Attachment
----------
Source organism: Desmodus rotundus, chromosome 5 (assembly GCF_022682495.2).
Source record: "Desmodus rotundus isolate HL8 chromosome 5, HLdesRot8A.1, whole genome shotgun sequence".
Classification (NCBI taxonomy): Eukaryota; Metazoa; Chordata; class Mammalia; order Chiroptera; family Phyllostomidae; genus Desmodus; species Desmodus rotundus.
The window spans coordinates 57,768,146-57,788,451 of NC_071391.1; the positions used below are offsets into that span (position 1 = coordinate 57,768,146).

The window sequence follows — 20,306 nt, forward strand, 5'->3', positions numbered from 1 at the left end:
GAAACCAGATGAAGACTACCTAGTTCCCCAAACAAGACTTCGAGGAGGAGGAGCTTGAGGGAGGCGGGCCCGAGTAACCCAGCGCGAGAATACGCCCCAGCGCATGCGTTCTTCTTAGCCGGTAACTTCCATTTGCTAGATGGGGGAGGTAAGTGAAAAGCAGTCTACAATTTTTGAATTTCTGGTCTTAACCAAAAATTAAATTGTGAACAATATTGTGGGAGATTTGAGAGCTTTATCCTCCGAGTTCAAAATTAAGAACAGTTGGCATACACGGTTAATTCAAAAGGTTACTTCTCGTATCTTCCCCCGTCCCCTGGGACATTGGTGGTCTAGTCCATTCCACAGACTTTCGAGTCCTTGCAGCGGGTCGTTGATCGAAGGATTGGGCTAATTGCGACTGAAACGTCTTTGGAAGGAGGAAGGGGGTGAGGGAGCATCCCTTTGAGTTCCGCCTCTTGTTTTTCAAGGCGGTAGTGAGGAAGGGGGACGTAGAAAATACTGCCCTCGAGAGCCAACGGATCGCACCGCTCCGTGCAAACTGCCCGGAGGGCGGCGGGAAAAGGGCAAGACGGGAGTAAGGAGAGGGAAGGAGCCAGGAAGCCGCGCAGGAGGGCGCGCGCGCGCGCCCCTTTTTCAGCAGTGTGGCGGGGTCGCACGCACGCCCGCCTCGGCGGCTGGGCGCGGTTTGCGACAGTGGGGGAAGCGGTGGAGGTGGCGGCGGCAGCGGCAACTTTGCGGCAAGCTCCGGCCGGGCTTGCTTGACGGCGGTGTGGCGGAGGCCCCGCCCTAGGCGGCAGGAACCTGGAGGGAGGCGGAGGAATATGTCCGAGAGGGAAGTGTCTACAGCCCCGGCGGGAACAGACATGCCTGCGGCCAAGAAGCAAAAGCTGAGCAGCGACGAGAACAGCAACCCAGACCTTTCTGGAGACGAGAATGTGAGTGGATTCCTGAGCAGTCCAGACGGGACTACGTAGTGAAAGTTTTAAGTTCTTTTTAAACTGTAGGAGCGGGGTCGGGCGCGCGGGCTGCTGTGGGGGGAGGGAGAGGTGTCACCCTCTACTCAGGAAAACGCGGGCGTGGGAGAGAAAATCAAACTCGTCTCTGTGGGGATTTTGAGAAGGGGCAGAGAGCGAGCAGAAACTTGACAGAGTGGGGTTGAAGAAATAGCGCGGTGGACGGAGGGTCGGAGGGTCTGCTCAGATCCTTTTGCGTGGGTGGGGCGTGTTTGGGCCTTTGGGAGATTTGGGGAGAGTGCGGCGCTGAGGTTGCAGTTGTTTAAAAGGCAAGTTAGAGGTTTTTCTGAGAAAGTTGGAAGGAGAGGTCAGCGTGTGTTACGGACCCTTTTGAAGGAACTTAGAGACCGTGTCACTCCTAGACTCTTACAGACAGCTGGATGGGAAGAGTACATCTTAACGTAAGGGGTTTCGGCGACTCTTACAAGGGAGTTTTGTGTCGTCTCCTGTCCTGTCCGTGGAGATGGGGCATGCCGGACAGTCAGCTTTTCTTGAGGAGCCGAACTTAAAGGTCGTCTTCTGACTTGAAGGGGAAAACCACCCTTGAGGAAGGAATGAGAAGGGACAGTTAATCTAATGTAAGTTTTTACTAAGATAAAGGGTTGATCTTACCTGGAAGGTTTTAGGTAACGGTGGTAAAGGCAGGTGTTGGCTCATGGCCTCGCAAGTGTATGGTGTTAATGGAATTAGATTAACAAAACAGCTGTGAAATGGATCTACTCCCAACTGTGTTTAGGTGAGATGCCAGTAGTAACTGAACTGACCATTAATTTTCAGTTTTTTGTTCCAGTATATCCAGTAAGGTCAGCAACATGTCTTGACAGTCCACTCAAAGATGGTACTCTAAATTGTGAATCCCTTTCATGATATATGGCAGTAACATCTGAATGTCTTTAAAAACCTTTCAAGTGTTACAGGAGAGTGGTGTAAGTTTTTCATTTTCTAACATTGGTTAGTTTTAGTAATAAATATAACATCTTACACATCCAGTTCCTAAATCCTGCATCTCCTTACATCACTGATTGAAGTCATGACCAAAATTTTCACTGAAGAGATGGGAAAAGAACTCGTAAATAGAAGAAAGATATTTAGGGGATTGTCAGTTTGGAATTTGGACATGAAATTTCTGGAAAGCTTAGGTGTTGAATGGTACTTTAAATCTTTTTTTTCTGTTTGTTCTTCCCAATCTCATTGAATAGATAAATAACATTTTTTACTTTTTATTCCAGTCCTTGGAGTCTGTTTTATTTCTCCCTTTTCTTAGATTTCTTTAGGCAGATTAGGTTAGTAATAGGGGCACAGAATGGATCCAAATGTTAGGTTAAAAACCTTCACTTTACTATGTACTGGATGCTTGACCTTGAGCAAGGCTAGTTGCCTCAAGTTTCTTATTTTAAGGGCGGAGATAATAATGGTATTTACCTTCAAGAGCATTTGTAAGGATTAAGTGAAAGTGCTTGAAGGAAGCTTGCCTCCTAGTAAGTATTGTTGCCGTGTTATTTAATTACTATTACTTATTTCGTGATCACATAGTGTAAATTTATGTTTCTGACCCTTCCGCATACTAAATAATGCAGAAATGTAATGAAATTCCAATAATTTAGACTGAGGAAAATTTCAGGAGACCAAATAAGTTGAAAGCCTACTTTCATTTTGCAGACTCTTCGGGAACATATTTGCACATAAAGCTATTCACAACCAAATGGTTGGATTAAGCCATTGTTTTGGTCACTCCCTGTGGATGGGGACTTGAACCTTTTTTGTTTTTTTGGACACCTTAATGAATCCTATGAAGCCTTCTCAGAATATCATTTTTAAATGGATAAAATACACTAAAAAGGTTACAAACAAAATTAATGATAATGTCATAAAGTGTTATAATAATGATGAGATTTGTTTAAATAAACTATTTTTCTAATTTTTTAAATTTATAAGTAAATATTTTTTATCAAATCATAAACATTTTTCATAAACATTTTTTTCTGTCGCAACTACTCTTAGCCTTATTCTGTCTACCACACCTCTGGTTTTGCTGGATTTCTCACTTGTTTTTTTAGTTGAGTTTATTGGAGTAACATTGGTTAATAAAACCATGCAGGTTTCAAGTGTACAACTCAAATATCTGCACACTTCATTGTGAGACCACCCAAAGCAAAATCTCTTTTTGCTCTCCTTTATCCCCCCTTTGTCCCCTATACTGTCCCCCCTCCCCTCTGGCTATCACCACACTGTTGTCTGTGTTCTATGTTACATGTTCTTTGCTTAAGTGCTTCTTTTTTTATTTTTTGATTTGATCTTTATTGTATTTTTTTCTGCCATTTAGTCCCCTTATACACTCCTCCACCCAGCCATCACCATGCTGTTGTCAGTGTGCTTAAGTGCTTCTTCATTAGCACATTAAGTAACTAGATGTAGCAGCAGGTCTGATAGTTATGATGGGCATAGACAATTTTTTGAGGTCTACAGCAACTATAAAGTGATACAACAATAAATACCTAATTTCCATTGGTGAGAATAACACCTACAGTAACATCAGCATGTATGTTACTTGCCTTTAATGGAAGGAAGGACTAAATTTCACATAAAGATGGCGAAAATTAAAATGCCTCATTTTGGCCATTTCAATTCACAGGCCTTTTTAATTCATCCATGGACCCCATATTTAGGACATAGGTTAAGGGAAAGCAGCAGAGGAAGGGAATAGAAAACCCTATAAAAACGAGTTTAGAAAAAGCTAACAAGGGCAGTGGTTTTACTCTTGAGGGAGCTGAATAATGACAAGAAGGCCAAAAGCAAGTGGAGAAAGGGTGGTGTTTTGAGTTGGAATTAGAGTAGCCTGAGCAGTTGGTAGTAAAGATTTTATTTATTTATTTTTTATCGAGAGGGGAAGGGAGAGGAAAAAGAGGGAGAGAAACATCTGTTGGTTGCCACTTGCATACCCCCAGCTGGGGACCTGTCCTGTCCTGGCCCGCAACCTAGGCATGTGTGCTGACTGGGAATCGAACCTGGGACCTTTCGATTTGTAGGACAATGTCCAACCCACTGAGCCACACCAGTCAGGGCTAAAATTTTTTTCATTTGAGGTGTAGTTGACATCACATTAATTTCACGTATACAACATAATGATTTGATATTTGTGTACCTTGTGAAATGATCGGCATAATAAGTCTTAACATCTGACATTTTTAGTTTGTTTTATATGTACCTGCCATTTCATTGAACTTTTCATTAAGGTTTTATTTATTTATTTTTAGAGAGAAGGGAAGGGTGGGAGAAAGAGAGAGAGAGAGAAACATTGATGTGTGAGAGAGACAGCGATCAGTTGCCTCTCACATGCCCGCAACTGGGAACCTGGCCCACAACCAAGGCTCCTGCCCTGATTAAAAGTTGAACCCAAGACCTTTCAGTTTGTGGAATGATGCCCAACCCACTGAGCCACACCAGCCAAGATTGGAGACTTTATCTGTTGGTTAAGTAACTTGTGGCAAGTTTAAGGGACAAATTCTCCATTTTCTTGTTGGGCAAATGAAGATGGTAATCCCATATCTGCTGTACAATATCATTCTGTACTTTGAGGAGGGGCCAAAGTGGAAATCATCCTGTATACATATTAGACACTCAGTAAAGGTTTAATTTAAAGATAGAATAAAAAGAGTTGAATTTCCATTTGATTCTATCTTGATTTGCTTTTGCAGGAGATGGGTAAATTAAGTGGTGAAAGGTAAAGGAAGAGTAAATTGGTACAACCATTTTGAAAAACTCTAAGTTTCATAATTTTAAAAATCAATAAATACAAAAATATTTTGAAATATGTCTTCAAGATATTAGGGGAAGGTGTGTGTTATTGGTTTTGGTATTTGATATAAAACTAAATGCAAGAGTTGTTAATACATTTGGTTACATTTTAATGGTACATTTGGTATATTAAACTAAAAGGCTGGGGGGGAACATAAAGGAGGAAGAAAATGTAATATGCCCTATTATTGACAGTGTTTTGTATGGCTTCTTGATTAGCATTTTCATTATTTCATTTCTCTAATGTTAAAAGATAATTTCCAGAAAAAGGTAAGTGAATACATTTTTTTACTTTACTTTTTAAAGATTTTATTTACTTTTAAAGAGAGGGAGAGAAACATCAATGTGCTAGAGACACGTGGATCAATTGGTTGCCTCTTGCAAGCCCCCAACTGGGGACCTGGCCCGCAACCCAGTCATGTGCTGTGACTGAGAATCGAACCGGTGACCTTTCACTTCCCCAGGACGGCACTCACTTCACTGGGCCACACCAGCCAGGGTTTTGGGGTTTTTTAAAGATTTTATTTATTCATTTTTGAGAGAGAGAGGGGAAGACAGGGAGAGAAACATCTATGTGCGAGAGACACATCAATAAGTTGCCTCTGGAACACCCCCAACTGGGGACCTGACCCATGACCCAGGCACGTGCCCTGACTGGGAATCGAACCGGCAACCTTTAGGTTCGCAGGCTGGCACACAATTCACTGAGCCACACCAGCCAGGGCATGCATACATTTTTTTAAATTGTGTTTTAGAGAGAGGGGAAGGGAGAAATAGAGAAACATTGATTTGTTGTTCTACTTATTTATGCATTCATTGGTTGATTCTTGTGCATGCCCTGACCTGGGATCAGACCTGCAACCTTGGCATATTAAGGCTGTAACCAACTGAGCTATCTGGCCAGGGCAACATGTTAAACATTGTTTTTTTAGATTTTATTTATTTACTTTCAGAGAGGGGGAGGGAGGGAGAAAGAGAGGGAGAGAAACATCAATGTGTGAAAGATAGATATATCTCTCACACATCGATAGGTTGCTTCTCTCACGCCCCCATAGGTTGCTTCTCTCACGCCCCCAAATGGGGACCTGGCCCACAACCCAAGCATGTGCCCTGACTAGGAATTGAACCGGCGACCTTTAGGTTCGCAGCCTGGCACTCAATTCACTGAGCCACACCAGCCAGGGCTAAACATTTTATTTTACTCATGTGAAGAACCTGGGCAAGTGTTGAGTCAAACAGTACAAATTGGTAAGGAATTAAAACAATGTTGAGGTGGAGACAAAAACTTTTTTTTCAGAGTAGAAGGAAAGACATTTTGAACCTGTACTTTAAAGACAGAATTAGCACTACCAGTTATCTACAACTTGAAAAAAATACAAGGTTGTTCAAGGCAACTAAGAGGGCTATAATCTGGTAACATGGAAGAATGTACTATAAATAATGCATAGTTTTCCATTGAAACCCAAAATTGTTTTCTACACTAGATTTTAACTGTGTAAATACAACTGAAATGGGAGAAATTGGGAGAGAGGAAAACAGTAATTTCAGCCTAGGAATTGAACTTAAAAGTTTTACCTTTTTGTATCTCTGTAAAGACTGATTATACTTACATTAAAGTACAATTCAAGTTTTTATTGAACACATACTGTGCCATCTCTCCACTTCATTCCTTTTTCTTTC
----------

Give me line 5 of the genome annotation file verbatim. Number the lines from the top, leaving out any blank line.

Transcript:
The window sequence follows — 20,306 nt, forward strand, 5'->3', positions numbered from 1 at the left end: